University of Alberta. “Machine Learning for Adaptive Image Interpretation” is a tool for interpretation of aerial images. It is being considered for deployment at the Alberta government natural resources office for identification of forest fire burn boundaries and validation of commercial thinning practices. It is also being tested as an approach for brain tumor detection in magnetic resonance imaging scans in cooperation with the Alberta Cross Cancer Institute.
University di Chieti-Pescara, University of College Cork. “Detecting and Eliminating the Cascade Vulnerability Program from Multilevel Security Networks Using Soft Constraints.” This software offers a promising new approach to help ensure multilevel security across a network.
University of Michigan. “AI Characters and Directors for Interactive Computer Games.” This team is investigating the role of advanced AI in interactive, story-based computer games with complex characters.
University of Southern California, Information Sciences Institute. “Artemis: Integrated Scientific Data on the Grid” describes a scientific data analysis system that integrates petabyte-sized distributed data repositories across organizational boundaries.
University of Southern California, Information Sciences Institute. “The KOJAK Group Finder: Connecting the Dots Via Integrated Knowledge-Based and Statistical Reasoning” describes a discovery system that finds hidden groups and group members in a large evidence database. It is intended as an aid to law enforcement and intelligence agencies in their efforts to detect and prevent illegal and fraudulent activities as well as threats to national security.
University of Southern California, Institute for Creative Technologies. “An Explainable Artificial Intelligence System for Small-unit Tactical Behavior.” This paper describes the AI architecture and associated explanation capability used by a U.S. Army computer training system.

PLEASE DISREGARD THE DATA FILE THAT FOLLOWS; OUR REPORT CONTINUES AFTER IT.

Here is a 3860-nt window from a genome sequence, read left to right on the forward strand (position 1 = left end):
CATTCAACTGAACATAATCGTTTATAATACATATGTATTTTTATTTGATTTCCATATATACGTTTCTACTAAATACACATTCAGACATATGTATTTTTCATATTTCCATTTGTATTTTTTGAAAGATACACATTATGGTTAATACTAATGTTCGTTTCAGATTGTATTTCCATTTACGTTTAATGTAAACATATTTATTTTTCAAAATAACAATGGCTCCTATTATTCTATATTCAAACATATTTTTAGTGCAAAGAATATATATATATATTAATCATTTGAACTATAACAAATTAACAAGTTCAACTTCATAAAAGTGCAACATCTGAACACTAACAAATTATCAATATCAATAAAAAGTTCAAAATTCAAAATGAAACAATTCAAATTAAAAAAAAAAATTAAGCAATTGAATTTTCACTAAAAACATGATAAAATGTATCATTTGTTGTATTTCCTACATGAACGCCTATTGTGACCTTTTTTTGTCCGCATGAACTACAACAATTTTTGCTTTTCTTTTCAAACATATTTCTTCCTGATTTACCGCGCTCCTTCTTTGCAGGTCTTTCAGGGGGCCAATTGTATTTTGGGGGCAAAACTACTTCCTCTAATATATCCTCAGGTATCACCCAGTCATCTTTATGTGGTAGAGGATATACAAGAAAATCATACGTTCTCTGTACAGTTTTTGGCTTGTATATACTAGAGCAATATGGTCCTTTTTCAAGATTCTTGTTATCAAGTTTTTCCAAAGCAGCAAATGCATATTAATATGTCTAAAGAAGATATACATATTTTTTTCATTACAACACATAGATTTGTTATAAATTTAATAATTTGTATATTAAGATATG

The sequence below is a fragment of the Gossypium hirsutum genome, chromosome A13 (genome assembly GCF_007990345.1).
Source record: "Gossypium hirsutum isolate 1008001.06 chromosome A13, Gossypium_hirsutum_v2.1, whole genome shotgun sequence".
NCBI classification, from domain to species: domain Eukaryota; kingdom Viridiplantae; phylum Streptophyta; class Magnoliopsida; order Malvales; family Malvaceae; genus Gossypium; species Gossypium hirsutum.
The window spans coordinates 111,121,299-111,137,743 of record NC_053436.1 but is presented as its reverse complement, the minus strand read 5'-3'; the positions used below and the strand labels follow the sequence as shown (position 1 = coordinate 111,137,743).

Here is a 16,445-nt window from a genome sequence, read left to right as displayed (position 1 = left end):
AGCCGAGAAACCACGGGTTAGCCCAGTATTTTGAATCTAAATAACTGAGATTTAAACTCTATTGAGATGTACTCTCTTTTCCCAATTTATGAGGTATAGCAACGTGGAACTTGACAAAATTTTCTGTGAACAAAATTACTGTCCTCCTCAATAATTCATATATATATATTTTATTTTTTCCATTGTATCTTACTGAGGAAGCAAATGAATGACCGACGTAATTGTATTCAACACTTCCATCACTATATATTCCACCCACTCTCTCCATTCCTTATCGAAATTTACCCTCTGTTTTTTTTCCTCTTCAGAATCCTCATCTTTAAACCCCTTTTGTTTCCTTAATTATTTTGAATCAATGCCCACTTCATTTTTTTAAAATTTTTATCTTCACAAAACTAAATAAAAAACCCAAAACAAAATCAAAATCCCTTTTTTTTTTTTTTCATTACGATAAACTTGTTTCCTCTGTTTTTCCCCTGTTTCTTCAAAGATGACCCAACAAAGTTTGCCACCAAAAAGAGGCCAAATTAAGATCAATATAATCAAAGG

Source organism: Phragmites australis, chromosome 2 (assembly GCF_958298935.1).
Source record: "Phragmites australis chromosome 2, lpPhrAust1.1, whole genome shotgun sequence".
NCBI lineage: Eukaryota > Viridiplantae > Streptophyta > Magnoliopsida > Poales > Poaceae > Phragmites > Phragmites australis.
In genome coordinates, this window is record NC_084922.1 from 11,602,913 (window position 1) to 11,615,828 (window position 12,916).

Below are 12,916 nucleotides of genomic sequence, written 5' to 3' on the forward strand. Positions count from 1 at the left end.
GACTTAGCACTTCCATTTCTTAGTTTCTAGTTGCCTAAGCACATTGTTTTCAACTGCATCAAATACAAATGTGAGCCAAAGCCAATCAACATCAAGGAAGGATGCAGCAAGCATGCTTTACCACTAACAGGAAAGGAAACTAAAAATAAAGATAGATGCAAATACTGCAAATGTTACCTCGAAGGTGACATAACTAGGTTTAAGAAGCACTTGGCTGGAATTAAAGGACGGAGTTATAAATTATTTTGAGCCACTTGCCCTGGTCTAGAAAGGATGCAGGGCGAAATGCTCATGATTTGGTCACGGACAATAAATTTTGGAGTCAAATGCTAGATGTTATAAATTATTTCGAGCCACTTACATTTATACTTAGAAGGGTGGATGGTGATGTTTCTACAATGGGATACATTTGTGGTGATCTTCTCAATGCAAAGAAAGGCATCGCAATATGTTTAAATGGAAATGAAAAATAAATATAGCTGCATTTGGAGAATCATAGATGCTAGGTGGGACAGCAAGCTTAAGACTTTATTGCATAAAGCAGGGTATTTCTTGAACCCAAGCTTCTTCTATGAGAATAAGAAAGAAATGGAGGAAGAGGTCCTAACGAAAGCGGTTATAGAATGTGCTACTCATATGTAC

University of Southern California, Institute for Creative Technologies. “Branching Storylines in Virtual Reality Environments for Leadership Development.” This paper describes a simulation-based leadership training system that supports branching story lines realized within a virtual reality environment.
University of Texas at Austin. “Towards Autonomic Computing: Adaptive Job Routing and Scheduling” describes a new network simulator designed to study the application of machine learning methods from a system-wide perspective. The system is also used for job routing and scheduling in the simulated networks.
Utah State University. “A Robotic Wayfinding System for the Visually Impaired.” This paper describes an indoor assisted navigation system with a mobile robotic base and sensors mounted on the robot and in the indoor environment.
Zhejiang University, University of Hong Kong, Hong Kong Baptist University. “Automatic Generation of Artistic Chinese Calligraphy” describes a novel intelligent system that generates new Chinese calligraphic artwork in a variety of styles automatically and in real time with only a limited number of samples.